The decline of the dollar

by Jeff Mackler


The dollar has continued to decline against the euro and most other major world currencies. On Dec. 23, one euro sold for US$1.35, a drop of 7 percent since the Nov. 2 election and a drop of almost 35 percent over the past two years. 


A few years ago, by way of example, if an American wanted to buy one euro, the now common currency for 12 European nations representing 300 million people, they paid about one dollar. In fact, the value of the euro was set to equal the dollar's value when it was introduced in January 2002. Today, the same euro costs $1.35. To look at it another way, the dollar that used to buy one euro only buys 74 percent of one euro today.


Most experts expect the dollar's decline to continue. They predict or hope for a slow, even-measured decline—a scenario designed to avoid a wrenching

change in the world economic order. Others worry about a sudden collapse, with disastrous results indicative of the fundamental weakness in the U.S. economy.


The Bush administration has expressed little concern about the dollar's decline. While the president stated that he favors a "strong dollar," he was content to let "markets make the decision about its value." The same "What Me Worry?" Bush fired his first treasury secretary, Paul O'Neil, when the latter warned against Bush's massive budget deficits.


Before we proceed to explore the meaning of the dollar's decline, a bit of history may be helpful. For most of the 19th century the U.S. functioned on a

bi-metallic system of money—that is, gold and silver.


But the standard of value essentially was gold, as very little silver was traded.

Gold, like all other commodities, is the product of human labor power. Its great value as a medium of exchange has nothing to do with any of its intrinsic

qualities, beauty, conductivity, etc., and everything to do with the fact that its scarcity means that a large quantity of labor power is required to bring it

from its natural state, usually buried deep in the earth's crust in tiny flakes embedded in the mineral quartz, to gold bars.


By the same token, silver is less valuable because the same expenditure of labor power, given silver's greater abundance as well as other factors involved in its production, produces correspondingly greater amounts of silver. Thus, gold in its final or processed form, is essentially stored labor power.


A true gold standard was formalized in the U.S. in 1900 with the passage of the Gold Standard Act. In those days one could almost literally walk into a bank

and demand gold for dollars. That put the dollar on a firm basis indeed. This came to an end in 1933 when President Franklin D. Roosevelt outlawed private gold ownership, except for the purposes of jewelry.


The Bretton Woods Conference of 1944 created a system of fixed exchange rates that allowed governments to sell their gold to the United States treasury at the price of $35 per troy ounce. Formally called the United Nations Monetary and Financial Conference, this meeting of the world's great powers at Bretton Woods, New Hampshire, established the International Monetary Fund and the International Bank for Reconstruction and Development. While the conference agreements were signed in July 1944, they were implemented after the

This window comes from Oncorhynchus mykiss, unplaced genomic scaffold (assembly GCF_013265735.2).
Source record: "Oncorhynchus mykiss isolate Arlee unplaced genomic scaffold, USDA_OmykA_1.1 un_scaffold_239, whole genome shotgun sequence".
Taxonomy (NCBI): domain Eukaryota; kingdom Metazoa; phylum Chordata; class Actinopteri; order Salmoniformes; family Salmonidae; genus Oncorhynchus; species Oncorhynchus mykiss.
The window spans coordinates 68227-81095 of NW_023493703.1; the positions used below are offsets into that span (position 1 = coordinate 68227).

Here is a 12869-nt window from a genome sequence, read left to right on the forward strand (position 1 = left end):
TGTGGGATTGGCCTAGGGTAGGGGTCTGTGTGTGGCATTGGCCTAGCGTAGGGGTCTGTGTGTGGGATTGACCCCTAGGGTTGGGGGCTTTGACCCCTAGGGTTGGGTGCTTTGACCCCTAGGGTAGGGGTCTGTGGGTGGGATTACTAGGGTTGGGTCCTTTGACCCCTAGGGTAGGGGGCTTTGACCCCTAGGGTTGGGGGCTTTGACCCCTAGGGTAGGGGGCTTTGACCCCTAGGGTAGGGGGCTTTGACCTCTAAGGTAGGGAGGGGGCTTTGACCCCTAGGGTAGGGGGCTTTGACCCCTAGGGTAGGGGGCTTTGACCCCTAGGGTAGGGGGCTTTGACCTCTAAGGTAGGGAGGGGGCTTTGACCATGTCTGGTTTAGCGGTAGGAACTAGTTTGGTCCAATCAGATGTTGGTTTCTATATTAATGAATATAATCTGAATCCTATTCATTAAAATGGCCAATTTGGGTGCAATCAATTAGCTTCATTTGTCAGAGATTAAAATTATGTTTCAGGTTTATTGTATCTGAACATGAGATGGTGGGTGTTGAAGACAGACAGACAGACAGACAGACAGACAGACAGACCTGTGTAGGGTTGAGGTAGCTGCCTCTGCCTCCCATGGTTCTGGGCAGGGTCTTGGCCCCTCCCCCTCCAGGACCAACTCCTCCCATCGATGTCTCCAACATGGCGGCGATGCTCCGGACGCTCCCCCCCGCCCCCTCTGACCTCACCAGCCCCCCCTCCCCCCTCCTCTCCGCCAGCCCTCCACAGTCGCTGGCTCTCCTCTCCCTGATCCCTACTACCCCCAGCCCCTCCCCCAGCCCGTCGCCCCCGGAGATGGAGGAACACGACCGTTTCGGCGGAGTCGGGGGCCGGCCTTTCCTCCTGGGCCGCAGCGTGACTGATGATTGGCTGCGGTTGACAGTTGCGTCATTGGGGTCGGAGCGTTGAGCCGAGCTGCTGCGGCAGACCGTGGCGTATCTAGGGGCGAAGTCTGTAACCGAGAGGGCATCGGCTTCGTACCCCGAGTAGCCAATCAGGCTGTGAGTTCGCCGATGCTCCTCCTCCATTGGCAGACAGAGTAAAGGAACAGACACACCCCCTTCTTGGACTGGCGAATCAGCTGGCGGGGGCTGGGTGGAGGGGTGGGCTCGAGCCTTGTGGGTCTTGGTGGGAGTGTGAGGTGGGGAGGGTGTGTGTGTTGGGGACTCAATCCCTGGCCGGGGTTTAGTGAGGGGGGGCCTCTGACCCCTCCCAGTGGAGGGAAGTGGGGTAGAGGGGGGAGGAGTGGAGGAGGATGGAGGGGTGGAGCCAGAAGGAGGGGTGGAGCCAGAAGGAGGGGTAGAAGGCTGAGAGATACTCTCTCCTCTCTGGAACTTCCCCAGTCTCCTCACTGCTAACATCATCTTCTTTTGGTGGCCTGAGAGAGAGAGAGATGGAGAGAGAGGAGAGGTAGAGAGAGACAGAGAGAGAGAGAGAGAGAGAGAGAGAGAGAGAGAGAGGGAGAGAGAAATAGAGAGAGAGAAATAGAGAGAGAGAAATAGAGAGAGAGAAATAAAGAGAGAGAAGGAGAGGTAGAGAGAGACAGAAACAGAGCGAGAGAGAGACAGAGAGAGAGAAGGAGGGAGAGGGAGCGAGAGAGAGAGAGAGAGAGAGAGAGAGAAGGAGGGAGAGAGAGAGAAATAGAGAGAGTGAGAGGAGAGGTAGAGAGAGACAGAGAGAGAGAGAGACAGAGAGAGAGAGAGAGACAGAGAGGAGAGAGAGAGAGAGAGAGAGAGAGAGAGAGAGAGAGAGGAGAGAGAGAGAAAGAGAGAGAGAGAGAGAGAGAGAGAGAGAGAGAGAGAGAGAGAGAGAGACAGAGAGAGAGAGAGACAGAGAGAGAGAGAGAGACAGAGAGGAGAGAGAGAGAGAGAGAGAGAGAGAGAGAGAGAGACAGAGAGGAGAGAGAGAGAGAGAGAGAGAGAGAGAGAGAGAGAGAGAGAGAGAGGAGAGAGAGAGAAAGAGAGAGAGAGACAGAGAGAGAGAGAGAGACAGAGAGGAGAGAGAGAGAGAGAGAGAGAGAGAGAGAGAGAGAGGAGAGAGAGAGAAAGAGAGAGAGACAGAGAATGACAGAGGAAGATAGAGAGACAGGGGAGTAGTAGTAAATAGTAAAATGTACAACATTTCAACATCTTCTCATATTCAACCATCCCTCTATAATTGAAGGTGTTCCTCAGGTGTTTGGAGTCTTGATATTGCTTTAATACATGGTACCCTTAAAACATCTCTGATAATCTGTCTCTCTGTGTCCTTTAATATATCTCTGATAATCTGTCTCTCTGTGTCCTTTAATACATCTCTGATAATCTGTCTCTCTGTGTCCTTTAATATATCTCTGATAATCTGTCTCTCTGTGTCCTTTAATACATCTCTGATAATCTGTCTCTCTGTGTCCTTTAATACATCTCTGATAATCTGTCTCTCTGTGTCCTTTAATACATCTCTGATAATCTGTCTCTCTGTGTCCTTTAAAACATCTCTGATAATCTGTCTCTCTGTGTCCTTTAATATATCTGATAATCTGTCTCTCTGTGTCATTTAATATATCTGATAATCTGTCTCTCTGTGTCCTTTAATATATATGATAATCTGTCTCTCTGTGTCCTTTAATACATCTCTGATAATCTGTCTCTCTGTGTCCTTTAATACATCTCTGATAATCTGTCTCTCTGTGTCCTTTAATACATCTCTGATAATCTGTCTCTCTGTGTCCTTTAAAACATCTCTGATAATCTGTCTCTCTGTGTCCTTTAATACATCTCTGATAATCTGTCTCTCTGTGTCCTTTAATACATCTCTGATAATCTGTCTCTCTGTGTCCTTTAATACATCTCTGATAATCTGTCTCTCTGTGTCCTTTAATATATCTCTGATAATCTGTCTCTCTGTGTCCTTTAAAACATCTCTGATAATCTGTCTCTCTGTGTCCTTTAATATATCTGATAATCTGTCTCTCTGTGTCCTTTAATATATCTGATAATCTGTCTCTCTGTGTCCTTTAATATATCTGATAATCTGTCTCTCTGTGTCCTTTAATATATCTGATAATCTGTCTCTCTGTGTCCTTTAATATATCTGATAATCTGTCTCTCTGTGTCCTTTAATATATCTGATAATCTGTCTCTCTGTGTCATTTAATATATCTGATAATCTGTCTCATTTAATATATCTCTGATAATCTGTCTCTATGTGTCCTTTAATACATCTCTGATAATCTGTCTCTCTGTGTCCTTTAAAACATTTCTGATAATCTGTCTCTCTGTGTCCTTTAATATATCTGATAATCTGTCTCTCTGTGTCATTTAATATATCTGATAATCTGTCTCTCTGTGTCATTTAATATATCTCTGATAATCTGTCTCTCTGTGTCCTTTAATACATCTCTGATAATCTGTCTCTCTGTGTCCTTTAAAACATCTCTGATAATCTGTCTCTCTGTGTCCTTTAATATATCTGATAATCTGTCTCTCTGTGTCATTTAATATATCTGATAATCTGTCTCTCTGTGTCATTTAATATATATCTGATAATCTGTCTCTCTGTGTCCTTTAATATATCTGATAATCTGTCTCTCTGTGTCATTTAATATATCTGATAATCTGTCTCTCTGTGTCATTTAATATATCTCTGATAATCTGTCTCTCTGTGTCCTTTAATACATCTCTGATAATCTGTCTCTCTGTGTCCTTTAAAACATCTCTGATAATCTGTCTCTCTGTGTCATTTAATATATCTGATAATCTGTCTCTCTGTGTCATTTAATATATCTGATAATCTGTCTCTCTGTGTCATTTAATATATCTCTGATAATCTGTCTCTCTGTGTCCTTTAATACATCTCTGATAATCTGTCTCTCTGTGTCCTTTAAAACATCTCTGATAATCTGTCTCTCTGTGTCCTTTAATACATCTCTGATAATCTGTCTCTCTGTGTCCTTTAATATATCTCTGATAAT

end of World War II, in 1946.


Most important, the conference ended with an agreement to establish the U.S. dollar as the world's standard of value and therefore the world's currency. There was no requirement that the dollar be backed by gold or any other commodity.


Bretton Woods was a reflection of the postwar emergence of the U.S. as the world's greatest power.  At the level of economic might, there were no

competitors. Europe's economic infrastructure, major plants, industrial base, and all the rest stood in ruins. The British and French empires began to

unravel. Both had been compelled to borrow incredible sums from the U.S. and were major debtor nations. The USSR stood in ruins, although victorious against Hitler's armies. One-fifth of its population, or almost 27 million people, perished in the war. The axis powers, Germany and Italy, were similarly



The United States, on the other hand, was virtually untouched by war. Its factories were booming. It was the world's leading creditor. It debts to the world were zero. As a consequence, the Bretton Woods participants had little choice but to accede to a reality that could not be denied.


The U.S. dollar emerged victorious, backed by the industrial might and productive capacity of the United States, whose banks were brimming with gold and whose factories produced commodities for a world market with

virtually no competitors. The value of the dollar was indeed based on faith, but a faith backed by the reality of the world's most productive and unchallenged economy.


Nixon frees the dollar from gold


The Bretton Woods system ended on Aug. 15, 1971, when President Richard Nixon ended trading of gold at the fixed price of $35 per troy ounce. At that point, for the first time in history, formal links between the major world currencies and real commodities were severed. The gold standard has not been used in any major economy since that time.


President Nixon's decision was far from frivolous. By 1971 a rebuilt and modernized Europe and Japan had emerged on the world scene with a growing capacity to challenge U.S. domination of world markets. Massive

spending to finance the Vietnam War, achieved by deficit spending at then unprecedented levels, not to mention the printing of paper money for which there were no commodities in circulation, undermined the dollar.


In 1971 the volume of currency in circulation in the U.S. was increased by 11 percent. In consequence, leading European banks began to redeem billions of

depreciating U.S. dollars for gold.


Nixon's decision ended this hemorrhaging. This move to free the dollar from gold, as well as his simultaneous imposition of a wage freeze and associated measures to buttress a faltering American capitalism, amounted to an admission that there had been a fundamental change in the world relationship of capitalist forces.